One of the most severe damage modes in modern wind turbines is the failure of the adhesive joints in the trailing edge of the large composite blades. The geometrical shape of the blade and current manufacturing techniques make the trailing edge of the wind turbine blade more sensitive to damage. Failure to timely detect this damage type may result in catastrophic failures, expensive system downtime, and high repair costs. A novel sensing system called the In-situ Triboluminescent Optical Fiber (ITOF) sensor has been proposed for monitoring the initiation and propagation of disbonds in composite adhesive joints. The ITOF sensor combines the triboluminescent property of ZnS:Mn with the many desirable features of optical fiber to provide in-situ and distributed damage sensing in large composite structures like the wind blades. Unlike other sensor systems, the ITOF sensor does not require a power source at the sensing location or for transmitting damage-induced signals to the hub of the wind turbine. Composite parts will be fabricated and the ITOF integrated within the bondline to provide in-situ and real time damage sensing. Samples of the fabricated composite parts with integrated ITOF will be subjected to tensile and flexural loads, and the response from the integrated sensors will be monitored and analyzed to characterize the performance of the ITOF sensor as a debonding damage monitoring system. In addition, C-scan and optical microscopy will be employed to gain greater insights into the damage propagation behavior and the signals received from the ITOF sensors.
Structural health monitoring of civil infrastructure systems like concrete bridges and dams has become critical because
of the aging and overloading of these CIS. Most of the available SHM methods are not in-situ and can be very
expensive. The triboluminescence multifunctional cementitious composites (TMCC) have in-built crack detection
mechanism that can enable bridge engineers to monitor and detect abnormal crack formation in concrete structures so
that timely corrective action can be taken to prevent costly or catastrophic failures. This article reports the fabrication
process and test result of the flexural characterization of the TMCC. Accelerated durability test indicated that the 0.5
ZnS:Mn/Epoxy weight fraction ITOF sensor configuration to be more desirable in terms of durability. The alkaline
environment at the highest temperature investigated (45 °C) resulted in significant reduction in the mean glass transition
and storage moduli of the tested ITOF thin films. Further work is ongoing to correlate the TL response of the TMCC
with damage, particularly crack opening.
The human nervous system (HNS) provides one of the most advanced examples of how to monitor the structural state of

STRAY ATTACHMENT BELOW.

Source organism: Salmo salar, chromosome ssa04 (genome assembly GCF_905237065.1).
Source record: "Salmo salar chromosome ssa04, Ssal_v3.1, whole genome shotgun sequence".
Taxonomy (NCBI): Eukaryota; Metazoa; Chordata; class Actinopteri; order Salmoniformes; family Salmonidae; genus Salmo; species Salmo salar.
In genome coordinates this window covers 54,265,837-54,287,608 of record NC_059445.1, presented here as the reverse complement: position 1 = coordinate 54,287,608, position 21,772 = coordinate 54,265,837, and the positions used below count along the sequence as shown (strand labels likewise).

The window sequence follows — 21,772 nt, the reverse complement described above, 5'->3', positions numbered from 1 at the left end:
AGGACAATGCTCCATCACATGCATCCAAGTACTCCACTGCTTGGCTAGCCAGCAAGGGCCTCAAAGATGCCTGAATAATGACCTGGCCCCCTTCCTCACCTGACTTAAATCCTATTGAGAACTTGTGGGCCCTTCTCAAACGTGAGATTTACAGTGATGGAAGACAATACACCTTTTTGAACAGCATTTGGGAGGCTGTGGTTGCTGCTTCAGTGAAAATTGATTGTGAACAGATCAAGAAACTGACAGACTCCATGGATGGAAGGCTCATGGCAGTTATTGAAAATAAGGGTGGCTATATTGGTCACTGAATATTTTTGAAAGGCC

a complex system. In attempts to mimic the HNS, a key component has been the development of the sensory receptor.
This paper reports on the development of a triboluminescence (TL)-based sensory receptor that converts mechanical
energy from fatigue or impact loads and cracks propagation, into optical signals. This sensor system has potential for
wireless, in-situ and distributed sensing (WID). The approach differs from existing fiber optic methods in that it does not
require any external light source to function. The optical signal is generated through mechanical excitation of the highly
triboluminescent ZnS:Mn. It is then transmitted through optical fibers to photomultiplier tubes (PMT) for detecting,
quantifying and locating (with further analysis), intrinsic damage in critical engineering structures like concrete bridges.
The TL sensory receptor consists of a sensitized portion of a polymer optical fiber (POF) coated with epoxy containing
ZnS:Mn crystals. The sensory receptors were then incorporated into cementitious and polymer samples. Results from
preliminary investigation showed that the TL sensory receptor gives repeatable responses under multiple impact loads.
The triboluminescent intensity of the signal is directly related to the magnitude of the impact load. Results from dynamic
mechanical analysis show a reduction in the Tg of the ITOF coating (TSR) with higher concentration of the
triboluminescent (ZnS:Mn) crystals for the epoxy system used. There was however significant enhancement of the
modulus with increase in the TL crystals. High-performance epoxy system with the principles of particulate composites
would be applied in subsequent work to optimize the properties and performance of the TL sensor system.
Triboluminescence (TL) is a mechanical and luminescent phenomena enabling damage sensing capabilities in
materials. Depending on material compound, various excitation mechanisms result in emissions stimulated by
rubbing or fracture, and give an indication of internal stress. Design of Experiments helped ascertain experimental
knowledge of the multiphase composite system containing ZnS:Mn phosphors (0 - 40%) and vinyl ester resin
(VER). This statistical approach proffered an empirical model used to validate triboluminescent production. Data
shows concentration compiled with impact energy has a significant effect on the luminous intensity. Light intensity
was measured by a photomultiplier tube and a photo-voltaic detector. The signal intensity range was determined for
each. The photovoltaic detector acts as a low-light sensor in the range of 0.61 - 0.116 A for impacts less than 0.4 J.
Microscopy revealed plates with reasonable dispersion and view of micro-structural inclusions. DMA indicates the
inclusion of ZnS:Mn produces a moderate change in Young's modulus and thermo-kinetic properties.